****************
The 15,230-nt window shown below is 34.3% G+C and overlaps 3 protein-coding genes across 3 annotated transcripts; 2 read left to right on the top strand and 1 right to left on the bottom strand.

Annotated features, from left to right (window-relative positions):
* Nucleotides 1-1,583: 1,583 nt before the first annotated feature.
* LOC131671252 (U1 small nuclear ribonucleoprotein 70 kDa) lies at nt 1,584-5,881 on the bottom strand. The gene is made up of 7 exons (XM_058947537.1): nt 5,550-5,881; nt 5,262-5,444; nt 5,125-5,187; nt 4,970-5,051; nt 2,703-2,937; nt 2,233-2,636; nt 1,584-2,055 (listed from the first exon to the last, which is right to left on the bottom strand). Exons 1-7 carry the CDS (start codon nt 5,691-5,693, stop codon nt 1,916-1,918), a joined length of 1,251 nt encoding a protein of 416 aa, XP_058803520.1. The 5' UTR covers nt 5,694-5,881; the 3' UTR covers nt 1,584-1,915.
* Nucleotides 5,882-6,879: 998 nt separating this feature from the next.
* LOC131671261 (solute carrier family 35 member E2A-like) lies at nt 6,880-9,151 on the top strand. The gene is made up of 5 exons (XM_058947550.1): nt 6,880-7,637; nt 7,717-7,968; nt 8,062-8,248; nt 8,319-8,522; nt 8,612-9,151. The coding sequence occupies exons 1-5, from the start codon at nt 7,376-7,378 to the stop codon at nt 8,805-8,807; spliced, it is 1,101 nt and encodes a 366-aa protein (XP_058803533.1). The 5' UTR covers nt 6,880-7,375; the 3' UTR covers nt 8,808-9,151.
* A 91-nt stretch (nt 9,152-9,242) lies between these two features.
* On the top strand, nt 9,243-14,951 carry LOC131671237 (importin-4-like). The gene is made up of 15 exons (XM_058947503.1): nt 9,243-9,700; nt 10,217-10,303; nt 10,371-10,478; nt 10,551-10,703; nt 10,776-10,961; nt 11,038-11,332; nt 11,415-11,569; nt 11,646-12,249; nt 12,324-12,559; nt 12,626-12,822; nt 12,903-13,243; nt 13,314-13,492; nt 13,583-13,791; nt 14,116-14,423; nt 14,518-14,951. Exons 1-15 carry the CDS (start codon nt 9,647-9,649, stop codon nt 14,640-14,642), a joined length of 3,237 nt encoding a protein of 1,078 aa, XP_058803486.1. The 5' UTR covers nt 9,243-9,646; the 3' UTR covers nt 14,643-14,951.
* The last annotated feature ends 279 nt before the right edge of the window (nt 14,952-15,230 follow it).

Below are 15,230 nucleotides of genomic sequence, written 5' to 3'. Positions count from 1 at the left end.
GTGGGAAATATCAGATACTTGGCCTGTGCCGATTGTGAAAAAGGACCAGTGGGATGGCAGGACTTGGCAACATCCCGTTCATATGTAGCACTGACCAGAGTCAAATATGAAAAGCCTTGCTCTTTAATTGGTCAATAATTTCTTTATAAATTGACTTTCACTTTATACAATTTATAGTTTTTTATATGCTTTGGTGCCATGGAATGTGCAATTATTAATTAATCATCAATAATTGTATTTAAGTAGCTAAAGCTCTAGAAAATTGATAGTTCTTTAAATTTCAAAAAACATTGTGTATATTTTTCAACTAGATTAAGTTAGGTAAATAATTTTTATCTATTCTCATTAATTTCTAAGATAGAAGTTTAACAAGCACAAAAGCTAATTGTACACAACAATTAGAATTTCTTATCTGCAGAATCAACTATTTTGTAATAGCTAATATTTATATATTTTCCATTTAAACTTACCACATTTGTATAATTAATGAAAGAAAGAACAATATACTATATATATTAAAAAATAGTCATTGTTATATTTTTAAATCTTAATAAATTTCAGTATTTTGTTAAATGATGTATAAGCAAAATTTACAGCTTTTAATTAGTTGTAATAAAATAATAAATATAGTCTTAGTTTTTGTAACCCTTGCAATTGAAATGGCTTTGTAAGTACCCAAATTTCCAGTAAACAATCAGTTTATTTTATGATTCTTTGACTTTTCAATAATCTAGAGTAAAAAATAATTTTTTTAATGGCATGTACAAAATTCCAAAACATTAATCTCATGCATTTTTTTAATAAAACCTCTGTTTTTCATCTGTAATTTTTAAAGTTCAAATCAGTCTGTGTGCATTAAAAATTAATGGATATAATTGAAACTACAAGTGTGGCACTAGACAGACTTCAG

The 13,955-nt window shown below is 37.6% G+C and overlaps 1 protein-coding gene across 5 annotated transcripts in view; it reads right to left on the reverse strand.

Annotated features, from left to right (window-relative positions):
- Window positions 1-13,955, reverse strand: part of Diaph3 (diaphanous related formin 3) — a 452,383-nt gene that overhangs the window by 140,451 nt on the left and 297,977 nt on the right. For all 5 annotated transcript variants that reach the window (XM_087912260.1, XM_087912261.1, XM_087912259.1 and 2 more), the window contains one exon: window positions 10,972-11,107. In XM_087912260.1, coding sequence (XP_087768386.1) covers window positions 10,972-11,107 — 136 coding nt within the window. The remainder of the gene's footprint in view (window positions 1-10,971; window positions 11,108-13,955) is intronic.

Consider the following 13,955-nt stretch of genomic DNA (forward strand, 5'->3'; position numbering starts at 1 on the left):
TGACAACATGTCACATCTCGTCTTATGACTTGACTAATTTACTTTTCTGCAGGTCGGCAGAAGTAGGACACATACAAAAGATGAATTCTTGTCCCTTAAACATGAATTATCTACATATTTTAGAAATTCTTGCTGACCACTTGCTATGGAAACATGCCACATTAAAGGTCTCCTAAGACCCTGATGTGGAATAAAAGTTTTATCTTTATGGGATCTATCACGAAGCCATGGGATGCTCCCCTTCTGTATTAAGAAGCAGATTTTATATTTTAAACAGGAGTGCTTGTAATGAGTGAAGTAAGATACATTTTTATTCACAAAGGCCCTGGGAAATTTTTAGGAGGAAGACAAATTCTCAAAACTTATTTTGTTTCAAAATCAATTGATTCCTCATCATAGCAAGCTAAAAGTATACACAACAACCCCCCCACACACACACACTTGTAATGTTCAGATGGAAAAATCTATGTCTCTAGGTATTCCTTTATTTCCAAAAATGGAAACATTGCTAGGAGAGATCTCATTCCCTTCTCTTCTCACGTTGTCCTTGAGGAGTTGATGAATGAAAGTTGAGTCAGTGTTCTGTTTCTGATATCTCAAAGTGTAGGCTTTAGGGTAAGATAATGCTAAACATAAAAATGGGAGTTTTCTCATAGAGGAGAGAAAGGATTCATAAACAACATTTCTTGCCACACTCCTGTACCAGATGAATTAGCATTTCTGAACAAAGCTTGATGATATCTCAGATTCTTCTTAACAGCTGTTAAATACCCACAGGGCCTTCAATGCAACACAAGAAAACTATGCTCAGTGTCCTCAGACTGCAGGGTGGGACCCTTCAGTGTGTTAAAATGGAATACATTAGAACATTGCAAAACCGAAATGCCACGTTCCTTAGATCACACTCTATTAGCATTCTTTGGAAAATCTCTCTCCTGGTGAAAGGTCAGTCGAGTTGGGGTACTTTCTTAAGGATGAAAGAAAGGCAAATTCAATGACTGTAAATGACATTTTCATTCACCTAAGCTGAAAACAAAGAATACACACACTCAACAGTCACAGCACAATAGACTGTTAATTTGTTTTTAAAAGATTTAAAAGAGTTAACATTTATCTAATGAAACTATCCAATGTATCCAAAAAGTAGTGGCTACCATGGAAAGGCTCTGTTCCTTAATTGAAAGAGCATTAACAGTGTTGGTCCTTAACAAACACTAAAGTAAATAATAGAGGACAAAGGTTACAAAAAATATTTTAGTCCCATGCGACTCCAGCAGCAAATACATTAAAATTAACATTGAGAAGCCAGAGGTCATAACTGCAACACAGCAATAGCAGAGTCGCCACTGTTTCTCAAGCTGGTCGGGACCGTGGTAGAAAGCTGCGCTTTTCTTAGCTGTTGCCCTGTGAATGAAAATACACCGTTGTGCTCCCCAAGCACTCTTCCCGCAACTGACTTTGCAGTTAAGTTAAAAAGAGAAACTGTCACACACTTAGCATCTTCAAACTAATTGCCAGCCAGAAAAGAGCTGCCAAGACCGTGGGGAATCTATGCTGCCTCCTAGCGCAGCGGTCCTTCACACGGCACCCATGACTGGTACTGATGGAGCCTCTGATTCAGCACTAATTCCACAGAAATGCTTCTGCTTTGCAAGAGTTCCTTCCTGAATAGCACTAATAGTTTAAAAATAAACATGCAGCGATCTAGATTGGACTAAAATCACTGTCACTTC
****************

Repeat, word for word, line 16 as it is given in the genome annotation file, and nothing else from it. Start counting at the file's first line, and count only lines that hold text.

TGACAACATGTCACATCTCGTCTTATGACTTGACTAATTTACTTTTCTGCAGGTCGGCAGAAGTAGGACACATACAAAAGATGAATTCTTGTCCCTTAAACATGAATTATCTACATATTTTAGAAATTCTTGCTGACCACTTGCTATGGAAACATGCCACATTAAAGGTCTCCTAAGACCCTGATGTGGAATAAAAGTTTTATCTTTATGGGATCTATCACGAAGCCATGGGATGCTCCCCTTCTGTATTAAGAAGCAGATTTTATATTTTAAACAGGAGTGCTTGTAATGAGTGAAGTAAGATACATTTTTATTCACAAAGGCCCTGGGAAATTTTTAGGAGGAAGACAAATTCTCAAAACTTATTTTGTTTCAAAATCAATTGATTCCTCATCATAGCAAGCTAAAAGTATACACAACAACCCCCCCACACACACACACTTGTAATGTTCAGATGGAAAAATCTATGTCTCTAGGTATTCCTTTATTTCCAAAAATGGAAACATTGCTAGGAGAGATCTCATTCCCTTCTCTTCTCACGTTGTCCTTGAGGAGTTGATGAATGAAAGTTGAGTCAGTGTTCTGTTTCTGATATCTCAAAGTGTAGGCTTTAGGGTAAGATAATGCTAAACATAAAAATGGGAGTTTTCTCATAGAGGAGAGAAAGGATTCATAAACAACATTTCTTGCCACACTCCTGTACCAGATGAATTAGCATTTCTGAACAAAGCTTGATGATATCTCAGATTCTTCTTAACAGCTGTTAAATACCCACAGGGCCTTCAATGCAACACAAGAAAACTATGCTCAGTGTCCTCAGACTGCAGGGTGGGACCCTTCAGTGTGTTAAAATGGAATACATTAGAACATTGCAAAACCGAAATGCCACGTTCCTTAGATCACACTCTATTAGCATTCTTTGGAAAATCTCTCTCCTGGTGAAAGGTCAGTCGAGTTGGGGTACTTTCTTAAGGATGAAAGAAAGGCAAATTCAATGACTGTAAATGACATTTTCATTCACCTAAGCTGAAAACAAAGAATACACACACTCAACAGTCACAGCACAATAGACTGTTAATTTGTTTTTAAAAGATTTAAAAGAGTTAACATTTATCTAATGAAACTATCCAATGTATCCAAAAAGTAGTGGCTACCATGGAAAGGCTCTGTTCCTTAATTGAAAGAGCATTAACAGTGTTGGTCCTTAACAAACACTAAAGTAAATAATAGAGGACAAAGGTTACAAAAAATATTTTAGTCCCATGCGACTCCAGCAGCAAATACATTAAAATTAACATTGAGAAGCCAGAGGTCATAACTGCAACACAGCAATAGCAGAGTCGCCACTGTTTCTCAAGCTGGTCGGGACCGTGGTAGAAAGCTGCGCTTTTCTTAGCTGTTGCCCTGTGAATGAAAATACACCGTTGTGCTCCCCAAGCACTCTTCCCGCAACTGACTTTGCAGTTAAGTTAAAAAGAGAAACTGTCACACACTTAGCATCTTCAAACTAATTGCCAGCCAGAAAAGAGCTGCCAAGACCGTGGGGAATCTATGCTGCCTCCTAGCGCAGCGGTCCTTCACACGGCACCCATGACTGGTACTGATGGAGCCTCTGATTCAGCACTAATTCCACAGAAATGCTTCTGCTTTGCAAGAGTTCCTTCCTGAATAGCACTAATAGTTTAAAAATAAACATGCAGCGATCTAGATTGGACTAAAATCACTGTCACTTC